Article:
For the cake base, I decided to go with an old Daring Bakers challenge, Dorie’s Perfect Party Cake.Â I made 1.5 times the recipe in order to accommodate the large cupcake pan, which needs more cake batter than the typical recipe provides.Â The cake turned out well, save for a few snags that are due to how the pan is designed. The bottom half of the cupcake cooks more slowly than the top half, because it is thicker.Â However, as you can see from the picture, the two halves are contained within a single pan, so you can’t just remove one half of the cupcake when it is done. The solution I came up with was to turn my oven down to 325 degrees and turn the pan so that the bottom half was in the hottest part of my oven. Even then, the top of the cupcake came out a bit dry, while the bottom was just barely cooked enough. Next time I think I’ll cover the top with some aluminum foil once it’s nearly done, to help keep it from over-baking.
Another problem I ran into was the fact that the cake rose exactly as you’d expect: it domed up at the top, which meant that in order to join the two halves of the cupcake, I’d have to slice off some cake to make it flat again.Â This was pretty obvious, but it wasn’t included in the instructions of the cupcake pan.Â Even so, I didn’t mind doing it, and it gave me some extra cake to nibble on while I was decorating.Â Win-win situation, I say.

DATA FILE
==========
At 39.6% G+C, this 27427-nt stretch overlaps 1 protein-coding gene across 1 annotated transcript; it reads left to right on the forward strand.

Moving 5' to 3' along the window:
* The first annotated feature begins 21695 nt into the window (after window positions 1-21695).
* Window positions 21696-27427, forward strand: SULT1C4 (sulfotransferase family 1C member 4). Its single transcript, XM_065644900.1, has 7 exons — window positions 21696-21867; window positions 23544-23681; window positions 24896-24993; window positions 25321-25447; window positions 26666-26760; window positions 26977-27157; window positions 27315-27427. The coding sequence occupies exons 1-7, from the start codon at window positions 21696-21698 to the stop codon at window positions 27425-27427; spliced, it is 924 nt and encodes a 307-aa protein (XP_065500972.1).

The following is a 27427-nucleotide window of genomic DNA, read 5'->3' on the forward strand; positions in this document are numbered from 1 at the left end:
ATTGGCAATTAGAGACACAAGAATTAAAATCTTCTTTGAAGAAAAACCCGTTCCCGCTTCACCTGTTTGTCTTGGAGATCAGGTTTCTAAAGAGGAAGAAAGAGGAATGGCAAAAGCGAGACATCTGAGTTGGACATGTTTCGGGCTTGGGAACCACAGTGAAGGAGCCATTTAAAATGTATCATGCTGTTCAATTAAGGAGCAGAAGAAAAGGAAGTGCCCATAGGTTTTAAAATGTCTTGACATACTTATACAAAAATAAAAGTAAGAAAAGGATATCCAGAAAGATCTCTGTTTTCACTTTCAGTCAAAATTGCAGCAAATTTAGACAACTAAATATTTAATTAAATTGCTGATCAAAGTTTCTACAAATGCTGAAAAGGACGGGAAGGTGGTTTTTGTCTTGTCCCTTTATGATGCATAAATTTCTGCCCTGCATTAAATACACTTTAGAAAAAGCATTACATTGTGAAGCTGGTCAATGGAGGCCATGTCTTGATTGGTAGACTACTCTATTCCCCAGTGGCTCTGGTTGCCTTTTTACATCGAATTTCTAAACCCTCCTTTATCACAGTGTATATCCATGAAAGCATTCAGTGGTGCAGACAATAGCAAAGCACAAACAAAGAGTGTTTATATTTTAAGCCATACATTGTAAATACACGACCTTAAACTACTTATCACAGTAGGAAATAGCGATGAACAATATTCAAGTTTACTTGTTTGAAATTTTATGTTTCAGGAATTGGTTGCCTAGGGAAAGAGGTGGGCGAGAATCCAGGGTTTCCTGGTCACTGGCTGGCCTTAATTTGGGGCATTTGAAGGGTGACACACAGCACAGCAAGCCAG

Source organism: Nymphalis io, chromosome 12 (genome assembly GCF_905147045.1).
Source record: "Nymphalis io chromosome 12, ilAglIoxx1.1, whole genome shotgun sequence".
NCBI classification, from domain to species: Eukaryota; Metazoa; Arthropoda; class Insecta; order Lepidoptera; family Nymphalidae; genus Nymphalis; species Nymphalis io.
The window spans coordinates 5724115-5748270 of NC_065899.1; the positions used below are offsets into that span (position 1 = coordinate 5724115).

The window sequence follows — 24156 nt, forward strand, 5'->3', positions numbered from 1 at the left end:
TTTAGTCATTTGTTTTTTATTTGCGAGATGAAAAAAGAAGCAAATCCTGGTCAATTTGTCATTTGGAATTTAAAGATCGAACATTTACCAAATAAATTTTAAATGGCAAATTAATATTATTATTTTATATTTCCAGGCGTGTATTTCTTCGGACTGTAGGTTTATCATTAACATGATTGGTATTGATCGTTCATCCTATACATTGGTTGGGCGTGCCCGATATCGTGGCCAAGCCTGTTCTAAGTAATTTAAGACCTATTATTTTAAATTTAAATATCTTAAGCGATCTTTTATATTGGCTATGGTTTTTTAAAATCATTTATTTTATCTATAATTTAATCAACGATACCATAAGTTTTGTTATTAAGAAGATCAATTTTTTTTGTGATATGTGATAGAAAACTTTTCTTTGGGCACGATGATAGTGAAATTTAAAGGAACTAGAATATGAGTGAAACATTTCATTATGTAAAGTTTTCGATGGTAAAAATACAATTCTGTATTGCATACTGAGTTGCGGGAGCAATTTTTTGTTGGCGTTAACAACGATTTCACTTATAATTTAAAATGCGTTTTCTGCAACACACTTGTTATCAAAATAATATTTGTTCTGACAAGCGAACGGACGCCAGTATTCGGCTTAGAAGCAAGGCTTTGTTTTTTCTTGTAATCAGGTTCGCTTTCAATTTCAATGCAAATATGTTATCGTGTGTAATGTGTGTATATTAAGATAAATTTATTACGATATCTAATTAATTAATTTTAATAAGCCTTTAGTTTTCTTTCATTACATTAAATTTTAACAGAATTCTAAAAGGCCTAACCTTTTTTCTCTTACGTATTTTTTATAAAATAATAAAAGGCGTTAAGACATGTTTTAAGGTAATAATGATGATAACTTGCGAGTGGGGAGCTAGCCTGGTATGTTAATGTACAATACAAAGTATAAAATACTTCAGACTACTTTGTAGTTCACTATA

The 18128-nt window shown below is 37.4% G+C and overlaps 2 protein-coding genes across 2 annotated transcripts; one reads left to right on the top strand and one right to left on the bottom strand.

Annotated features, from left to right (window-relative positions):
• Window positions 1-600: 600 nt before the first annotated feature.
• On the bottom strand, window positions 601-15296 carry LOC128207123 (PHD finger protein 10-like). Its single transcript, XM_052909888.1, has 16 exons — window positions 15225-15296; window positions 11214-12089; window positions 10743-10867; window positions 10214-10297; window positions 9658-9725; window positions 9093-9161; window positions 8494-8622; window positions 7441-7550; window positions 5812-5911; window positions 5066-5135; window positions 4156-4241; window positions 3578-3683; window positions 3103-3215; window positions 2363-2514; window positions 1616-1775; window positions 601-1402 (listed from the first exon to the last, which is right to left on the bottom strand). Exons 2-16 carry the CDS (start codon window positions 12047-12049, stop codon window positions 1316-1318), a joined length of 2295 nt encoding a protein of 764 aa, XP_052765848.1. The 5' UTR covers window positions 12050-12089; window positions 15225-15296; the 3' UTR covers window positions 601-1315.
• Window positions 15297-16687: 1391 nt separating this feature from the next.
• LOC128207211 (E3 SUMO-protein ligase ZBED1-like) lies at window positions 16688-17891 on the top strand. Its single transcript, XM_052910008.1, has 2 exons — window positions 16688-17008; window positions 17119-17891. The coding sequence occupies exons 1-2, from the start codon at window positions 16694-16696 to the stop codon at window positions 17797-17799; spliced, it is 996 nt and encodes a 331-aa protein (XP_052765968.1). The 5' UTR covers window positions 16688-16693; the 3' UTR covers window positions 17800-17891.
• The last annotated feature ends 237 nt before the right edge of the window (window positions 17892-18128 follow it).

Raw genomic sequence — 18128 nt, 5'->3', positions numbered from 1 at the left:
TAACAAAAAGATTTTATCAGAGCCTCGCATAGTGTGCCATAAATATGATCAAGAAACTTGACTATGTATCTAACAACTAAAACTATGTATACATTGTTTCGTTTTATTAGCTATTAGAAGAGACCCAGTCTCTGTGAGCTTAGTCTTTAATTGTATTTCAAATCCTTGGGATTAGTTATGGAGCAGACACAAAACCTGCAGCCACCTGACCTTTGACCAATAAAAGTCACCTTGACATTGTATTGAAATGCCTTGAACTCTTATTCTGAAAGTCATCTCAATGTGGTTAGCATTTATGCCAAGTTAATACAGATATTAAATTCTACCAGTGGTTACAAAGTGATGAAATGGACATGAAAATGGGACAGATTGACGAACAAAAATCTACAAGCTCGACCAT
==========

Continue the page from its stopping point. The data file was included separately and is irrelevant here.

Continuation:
Once baked and cooled, it was really fun to decorate!Â I made bright blue buttercream for the top and chocolate buttercream for the base, and pipped it on following the pattern of the pan.Â I used a bit of the blue to join the two cake halves, and put a row of smarties around the middle to help hide the imperfections.Â About an hour or so of piping later, and I had this!
If you’d like to make this yourself, you can probably find the Wilton Cupcake pan at your local department store or baking supplies shop.Â I’ve linked you to Dorie’s cake recipe above, which make an awesome, lightly lemony cake.Â Just remember to make 1.5 times the recipe, and watch the pan so your cupcake top doesn’t burn.
I would like to humbly submit both of these to Sugar High Friday, hosted this month by the lovely Foodbeam. The event of course originated with Jennifer, the Domestic Goddess many, many baked goods ago.